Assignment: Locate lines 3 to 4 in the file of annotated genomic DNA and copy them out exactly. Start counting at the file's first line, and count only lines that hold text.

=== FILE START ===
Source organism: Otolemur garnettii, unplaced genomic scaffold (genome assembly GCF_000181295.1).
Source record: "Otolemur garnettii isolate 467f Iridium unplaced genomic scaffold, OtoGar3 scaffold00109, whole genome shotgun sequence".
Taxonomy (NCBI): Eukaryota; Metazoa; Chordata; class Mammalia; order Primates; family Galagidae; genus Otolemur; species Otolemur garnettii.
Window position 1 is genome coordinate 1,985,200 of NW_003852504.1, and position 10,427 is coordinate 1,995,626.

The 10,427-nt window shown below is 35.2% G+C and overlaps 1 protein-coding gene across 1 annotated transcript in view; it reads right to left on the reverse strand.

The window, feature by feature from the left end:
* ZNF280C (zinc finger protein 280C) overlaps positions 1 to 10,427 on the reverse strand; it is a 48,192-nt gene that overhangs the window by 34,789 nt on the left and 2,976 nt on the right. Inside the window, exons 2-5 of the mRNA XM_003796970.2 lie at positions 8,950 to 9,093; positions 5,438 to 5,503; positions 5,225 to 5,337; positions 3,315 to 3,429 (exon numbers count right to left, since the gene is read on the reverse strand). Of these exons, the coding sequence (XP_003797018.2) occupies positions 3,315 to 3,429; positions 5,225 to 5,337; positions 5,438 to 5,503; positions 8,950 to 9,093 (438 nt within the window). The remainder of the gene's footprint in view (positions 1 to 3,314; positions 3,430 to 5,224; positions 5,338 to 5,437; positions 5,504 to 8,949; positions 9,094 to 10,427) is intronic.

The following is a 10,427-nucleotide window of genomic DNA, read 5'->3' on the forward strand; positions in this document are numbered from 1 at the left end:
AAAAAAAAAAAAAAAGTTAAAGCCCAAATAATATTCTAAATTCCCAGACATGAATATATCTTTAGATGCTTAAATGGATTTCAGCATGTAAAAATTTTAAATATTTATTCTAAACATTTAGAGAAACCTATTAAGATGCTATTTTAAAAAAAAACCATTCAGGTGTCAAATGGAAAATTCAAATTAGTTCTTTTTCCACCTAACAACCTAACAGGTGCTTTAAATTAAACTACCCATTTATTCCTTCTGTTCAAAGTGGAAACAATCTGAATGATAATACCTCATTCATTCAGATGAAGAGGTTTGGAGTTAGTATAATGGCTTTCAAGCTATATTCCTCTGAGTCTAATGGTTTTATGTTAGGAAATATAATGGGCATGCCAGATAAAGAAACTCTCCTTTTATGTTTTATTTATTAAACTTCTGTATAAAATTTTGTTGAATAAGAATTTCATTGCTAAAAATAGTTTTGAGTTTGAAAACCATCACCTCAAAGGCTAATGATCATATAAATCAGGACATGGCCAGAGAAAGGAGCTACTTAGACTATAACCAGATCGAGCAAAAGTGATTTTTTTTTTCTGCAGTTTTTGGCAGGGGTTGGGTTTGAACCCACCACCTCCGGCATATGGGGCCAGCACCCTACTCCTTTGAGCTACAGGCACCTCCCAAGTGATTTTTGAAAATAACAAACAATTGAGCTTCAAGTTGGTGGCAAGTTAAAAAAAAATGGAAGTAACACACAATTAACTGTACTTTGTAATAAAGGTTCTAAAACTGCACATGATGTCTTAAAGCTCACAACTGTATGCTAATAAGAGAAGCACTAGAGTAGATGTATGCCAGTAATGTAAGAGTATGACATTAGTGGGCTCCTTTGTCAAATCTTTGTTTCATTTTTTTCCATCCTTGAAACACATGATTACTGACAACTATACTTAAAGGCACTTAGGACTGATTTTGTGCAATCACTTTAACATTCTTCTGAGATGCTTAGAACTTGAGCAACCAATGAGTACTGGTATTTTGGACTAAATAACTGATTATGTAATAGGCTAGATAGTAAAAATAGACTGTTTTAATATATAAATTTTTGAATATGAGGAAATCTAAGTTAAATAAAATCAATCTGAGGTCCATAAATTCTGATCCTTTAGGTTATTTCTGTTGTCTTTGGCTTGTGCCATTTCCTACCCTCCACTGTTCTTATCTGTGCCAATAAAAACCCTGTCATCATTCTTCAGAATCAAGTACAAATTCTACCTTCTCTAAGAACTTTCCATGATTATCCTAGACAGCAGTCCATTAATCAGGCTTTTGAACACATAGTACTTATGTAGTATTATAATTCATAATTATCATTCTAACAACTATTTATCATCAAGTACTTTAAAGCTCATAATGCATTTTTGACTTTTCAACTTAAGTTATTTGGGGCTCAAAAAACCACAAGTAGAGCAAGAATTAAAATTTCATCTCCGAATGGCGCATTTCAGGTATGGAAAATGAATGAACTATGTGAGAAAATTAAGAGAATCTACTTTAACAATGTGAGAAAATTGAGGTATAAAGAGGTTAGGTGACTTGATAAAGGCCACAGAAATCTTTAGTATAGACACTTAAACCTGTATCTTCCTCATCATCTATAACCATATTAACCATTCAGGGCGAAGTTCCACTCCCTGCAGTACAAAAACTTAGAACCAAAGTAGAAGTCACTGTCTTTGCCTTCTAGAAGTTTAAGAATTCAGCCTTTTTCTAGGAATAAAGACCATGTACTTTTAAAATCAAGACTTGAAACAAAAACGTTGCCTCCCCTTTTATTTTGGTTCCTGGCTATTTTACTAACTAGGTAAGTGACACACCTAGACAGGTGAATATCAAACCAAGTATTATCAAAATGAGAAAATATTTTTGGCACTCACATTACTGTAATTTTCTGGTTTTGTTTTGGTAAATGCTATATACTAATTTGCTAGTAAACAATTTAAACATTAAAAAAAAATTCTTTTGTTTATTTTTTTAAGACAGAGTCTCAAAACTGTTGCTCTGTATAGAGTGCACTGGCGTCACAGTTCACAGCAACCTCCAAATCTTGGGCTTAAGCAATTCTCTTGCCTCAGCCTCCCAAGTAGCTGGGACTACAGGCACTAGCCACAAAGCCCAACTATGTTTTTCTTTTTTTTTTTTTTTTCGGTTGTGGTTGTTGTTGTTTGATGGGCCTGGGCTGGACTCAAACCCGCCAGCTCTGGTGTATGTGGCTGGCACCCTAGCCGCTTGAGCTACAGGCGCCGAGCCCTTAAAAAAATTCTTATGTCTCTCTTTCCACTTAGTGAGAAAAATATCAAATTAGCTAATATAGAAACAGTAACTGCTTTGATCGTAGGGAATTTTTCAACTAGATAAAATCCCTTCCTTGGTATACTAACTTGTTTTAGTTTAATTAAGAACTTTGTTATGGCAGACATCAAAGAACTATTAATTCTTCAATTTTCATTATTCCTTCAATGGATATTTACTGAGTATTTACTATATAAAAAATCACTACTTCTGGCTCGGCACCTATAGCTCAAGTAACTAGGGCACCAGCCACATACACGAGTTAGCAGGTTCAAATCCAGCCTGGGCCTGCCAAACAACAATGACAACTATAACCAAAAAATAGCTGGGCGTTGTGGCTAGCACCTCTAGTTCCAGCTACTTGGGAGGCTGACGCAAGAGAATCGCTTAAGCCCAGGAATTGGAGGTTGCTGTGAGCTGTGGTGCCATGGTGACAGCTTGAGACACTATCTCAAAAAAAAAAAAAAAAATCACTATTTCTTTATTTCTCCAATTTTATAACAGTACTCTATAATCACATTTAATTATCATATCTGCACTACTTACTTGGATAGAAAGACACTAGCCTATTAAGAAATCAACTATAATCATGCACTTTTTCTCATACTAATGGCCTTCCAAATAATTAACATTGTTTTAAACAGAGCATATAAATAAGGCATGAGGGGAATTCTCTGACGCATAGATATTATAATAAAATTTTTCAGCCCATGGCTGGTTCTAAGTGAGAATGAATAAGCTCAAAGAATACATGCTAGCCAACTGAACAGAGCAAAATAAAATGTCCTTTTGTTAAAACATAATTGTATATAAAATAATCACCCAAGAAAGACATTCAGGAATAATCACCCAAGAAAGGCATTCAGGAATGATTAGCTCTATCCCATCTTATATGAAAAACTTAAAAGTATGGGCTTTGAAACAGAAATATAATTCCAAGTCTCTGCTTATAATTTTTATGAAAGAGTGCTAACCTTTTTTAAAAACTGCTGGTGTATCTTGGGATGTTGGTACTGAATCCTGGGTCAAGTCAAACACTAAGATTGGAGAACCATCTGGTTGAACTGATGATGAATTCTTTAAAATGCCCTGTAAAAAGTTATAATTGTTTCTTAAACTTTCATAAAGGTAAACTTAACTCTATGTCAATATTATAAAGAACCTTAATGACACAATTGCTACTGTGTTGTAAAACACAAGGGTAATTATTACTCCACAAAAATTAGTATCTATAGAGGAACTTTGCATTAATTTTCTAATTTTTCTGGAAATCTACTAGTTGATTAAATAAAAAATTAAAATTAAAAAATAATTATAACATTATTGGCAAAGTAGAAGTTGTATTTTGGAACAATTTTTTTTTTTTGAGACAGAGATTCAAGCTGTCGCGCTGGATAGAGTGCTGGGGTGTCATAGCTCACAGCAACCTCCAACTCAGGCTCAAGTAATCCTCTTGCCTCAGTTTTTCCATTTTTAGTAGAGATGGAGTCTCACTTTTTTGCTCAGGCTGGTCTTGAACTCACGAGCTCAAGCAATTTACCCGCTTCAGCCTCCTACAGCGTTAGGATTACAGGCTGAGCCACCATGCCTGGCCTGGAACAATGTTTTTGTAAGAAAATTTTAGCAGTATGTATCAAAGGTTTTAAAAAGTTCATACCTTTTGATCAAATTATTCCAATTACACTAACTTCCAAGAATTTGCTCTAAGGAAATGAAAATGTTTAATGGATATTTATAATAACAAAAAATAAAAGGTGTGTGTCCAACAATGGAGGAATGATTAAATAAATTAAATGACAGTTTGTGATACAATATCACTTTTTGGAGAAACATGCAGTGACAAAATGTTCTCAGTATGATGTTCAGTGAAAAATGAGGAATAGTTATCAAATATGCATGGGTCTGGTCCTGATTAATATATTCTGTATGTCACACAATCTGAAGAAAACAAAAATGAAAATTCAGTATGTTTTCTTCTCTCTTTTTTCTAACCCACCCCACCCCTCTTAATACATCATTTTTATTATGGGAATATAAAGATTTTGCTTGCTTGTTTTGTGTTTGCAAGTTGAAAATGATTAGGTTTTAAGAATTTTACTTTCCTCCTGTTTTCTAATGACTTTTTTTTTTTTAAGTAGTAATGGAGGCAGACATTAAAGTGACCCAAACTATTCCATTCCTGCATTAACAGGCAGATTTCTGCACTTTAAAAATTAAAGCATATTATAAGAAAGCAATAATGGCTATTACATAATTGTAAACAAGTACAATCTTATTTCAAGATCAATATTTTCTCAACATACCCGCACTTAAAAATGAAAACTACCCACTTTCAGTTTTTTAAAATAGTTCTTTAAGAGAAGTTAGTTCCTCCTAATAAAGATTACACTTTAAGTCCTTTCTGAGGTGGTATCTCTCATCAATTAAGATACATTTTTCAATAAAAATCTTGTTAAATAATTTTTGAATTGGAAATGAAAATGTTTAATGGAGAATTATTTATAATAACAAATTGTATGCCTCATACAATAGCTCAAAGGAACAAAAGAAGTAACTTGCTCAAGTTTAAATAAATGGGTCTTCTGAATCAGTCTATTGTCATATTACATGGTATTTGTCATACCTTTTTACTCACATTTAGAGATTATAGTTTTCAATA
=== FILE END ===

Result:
Taxonomy (NCBI): Eukaryota; Metazoa; Chordata; class Mammalia; order Primates; family Galagidae; genus Otolemur; species Otolemur garnettii.
Window position 1 is genome coordinate 1,985,200 of NW_003852504.1, and position 10,427 is coordinate 1,995,626.